We often hear of a son following a father into military service.
This story is about a mother and a daughter who chose to join the Marine Corps.
They are Karis Brown and her daughter, Karis Thompson-Morris.
Twenty-seven years apart, they were sent to boot camp at the Marine Base at Parris Island, South Carolina.
"In 1973, I was in the same barracks my mother had been in the 1940s. That tells you how old the building was by the time I got there," Thompson-Morris said.
Thompson-Morris' father had been a GI in World War II.
"He was G. I.," she said, pointing to his name on his Honorable Discharge paperwork -- Corporal Gerald Ivan Thompson.
"He was at Tarawa, Japan with a tank division," she said.
The Second Marine Division fought against Imperial Japan on the islands of the Tarawa Atoll, November 1943 and her dad was there.
Her brother Jim joined the Marines, served in Vietnam and later was a Presidential guard for Richard Nixon.
"I decided to go into the Marines because of my mom," Thompson-Morris said.
In the mid 1970s, opportunities for women in the Marine Corps were limited. At that time, women were not trained to use rifles or pistols, yet during WWII, women Marines did train with weapons.
Thompson Morris served her country from 1973 to 1976.
"My last year in, they were starting to open more fields to women, such as military police, mechanics and air traffic controllers," Thompson-Morris said.
Only during her first week of boot camp did Thompson-Morris wonder what she had gotten into, then she made friends with the other women in her barracks. They learned to work together, "almost right off the bat."
Women trained in the field, but not to the extreme extent that men did.
"We marched, we ran, but there were no ropes, no climbing," she said.
Thompson-Morris did recall gas chamber training, where she learned to breathe non-toxic tear gas with, and without, a mask.
After passing muster at Parris Island, the Marines assigned her to the Corps' Air Station at El Toro to process separation papers for Marines leaving the service.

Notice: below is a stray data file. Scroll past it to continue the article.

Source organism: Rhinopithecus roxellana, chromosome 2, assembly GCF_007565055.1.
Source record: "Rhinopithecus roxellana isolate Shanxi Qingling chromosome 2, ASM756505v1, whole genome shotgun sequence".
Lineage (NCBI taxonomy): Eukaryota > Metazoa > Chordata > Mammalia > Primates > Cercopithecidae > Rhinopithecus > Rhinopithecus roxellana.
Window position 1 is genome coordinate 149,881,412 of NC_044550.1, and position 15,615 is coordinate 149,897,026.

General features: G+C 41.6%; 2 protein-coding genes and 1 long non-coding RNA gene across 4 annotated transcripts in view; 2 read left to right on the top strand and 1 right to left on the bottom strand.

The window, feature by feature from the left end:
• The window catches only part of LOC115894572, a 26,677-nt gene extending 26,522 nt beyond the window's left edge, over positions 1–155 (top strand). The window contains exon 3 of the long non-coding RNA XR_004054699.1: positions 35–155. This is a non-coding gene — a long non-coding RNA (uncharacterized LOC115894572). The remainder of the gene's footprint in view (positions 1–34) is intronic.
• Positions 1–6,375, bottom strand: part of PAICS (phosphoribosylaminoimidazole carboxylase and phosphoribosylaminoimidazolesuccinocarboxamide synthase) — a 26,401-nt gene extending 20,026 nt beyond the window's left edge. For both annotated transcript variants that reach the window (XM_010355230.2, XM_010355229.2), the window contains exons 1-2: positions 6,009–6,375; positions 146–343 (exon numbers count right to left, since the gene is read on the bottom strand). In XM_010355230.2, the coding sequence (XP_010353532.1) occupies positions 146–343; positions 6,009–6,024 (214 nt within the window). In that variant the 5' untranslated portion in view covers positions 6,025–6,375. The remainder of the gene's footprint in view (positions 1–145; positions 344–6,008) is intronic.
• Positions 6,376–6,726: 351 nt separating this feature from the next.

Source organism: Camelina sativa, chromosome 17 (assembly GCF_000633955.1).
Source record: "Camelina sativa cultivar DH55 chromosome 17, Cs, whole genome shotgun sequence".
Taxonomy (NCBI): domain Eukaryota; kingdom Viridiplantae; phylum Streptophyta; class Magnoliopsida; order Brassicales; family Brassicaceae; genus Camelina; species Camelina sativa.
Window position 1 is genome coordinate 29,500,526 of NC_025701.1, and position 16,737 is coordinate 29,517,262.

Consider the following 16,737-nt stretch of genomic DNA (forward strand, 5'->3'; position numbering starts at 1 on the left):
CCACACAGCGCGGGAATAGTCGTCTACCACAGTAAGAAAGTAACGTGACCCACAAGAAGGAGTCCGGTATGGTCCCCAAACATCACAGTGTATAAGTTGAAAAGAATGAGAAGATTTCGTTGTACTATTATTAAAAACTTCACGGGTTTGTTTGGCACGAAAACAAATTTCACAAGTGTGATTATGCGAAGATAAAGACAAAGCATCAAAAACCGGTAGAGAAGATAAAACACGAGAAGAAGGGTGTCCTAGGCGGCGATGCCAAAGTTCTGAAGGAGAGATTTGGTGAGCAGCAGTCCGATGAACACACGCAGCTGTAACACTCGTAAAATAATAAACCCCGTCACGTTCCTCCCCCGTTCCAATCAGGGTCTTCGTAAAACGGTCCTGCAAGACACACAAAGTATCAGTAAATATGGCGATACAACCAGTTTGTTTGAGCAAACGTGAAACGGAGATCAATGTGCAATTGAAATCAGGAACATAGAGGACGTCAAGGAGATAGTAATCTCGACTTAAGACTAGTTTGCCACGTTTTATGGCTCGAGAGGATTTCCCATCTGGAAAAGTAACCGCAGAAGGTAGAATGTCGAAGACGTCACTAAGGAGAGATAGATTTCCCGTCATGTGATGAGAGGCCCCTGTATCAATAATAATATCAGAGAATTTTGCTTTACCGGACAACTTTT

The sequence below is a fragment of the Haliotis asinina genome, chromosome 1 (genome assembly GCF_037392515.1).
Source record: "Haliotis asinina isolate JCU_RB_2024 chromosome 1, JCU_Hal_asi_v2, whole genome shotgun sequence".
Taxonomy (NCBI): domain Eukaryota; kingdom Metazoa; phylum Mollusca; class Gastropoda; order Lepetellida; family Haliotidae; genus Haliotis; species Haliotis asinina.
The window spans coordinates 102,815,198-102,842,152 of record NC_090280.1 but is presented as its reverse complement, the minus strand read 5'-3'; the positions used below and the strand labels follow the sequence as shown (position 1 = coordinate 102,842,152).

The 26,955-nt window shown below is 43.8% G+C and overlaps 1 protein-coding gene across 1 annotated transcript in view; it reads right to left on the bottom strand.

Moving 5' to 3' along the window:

There were several thousand men and perhaps 200 women stationed at El Toro, she estimated. It was a challenge to work in an environment with so many men.
"Some men never agreed with women in the military. They had to be careful not to be outright insulting, but you could hear it in their voice," she said.
‘If you want to leave, you'll obey her,' a sergeant had to say, once in a while, to back up Thompson-Morris' orders to men, as she checked their billets and processed their paperwork.
The toughest discharge she processed was for a Marine from Bulgaria. He had a little over three-and-a-half years in the service and at that time, the requirement for citizenship was four years of service.
"It broke my heart. I remember he had an outstanding record. He was the eldest son and he had to go home when his dad died suddenly. He had to become the breadwinner for his family on the farm," Thompson-Morris said.
She hopes there was a Senator or Congressman who pulled strings to get him and his family U.S. citizenship.
The only regret Thompson-Morris has is that she did not stay in the Marines after her enlistment term honorably ended.
"That 20 years until retirement would have gone by fast," she said.
Her mother agrees.
Karis Brown lived with her mother and five sisters in Toledo, Ohio near the Maumee River and the Naval Base, when WWII began.
"I can remember listening to the radio. It was in the morning. President Roosevelt was talking. I remember looking out the window and the sailors just about stopped in their tracks, turned around and ran for the base," Brown said.
One of the family's neighbors was a WWI Marine who gave her his pin from Camp Lejeune.
Too young for the WACS and the WAVES, Brown tried to join the Marines at age 16.
"I kept getting turned down. I couldn't lie about my age," she said.
When she turned 18, she filled out paperwork to join the Marines, then mustered up
the courage to ask her mother to sign.
Brown served America in a secretarial capacity for a single year in 1945. Marine women's divisions were disbanded in 1946.
"So many women wanted to stay or go back in that in 1948, they opened it back up," Brown said, but she had a family of her own to take care of by then.
Brown is still in contact with Calista, her "bunkie" from Parris Island and Virginia, a Marine she worked with later.
Calista and Brown attended the 50th Anniversary of the Women's Armed Services Integration Act in 1998.
Karis and Karis agreed that young people and their parents should investigate the educational opportunities each of the five branches of the service has to offer.
"Don't just talk to the recruiters. Go to the VFW, the American Legion, talk to veterans, listen to their stories," Thompson-Morris advised.
"It takes care of those troubled years," Brown said.
"Serving in the military is more than war. It is an education that will stay with you for the rest of your life and the discipline you learn will carry you through life and every job you'll ever have," Thompson-Morris said.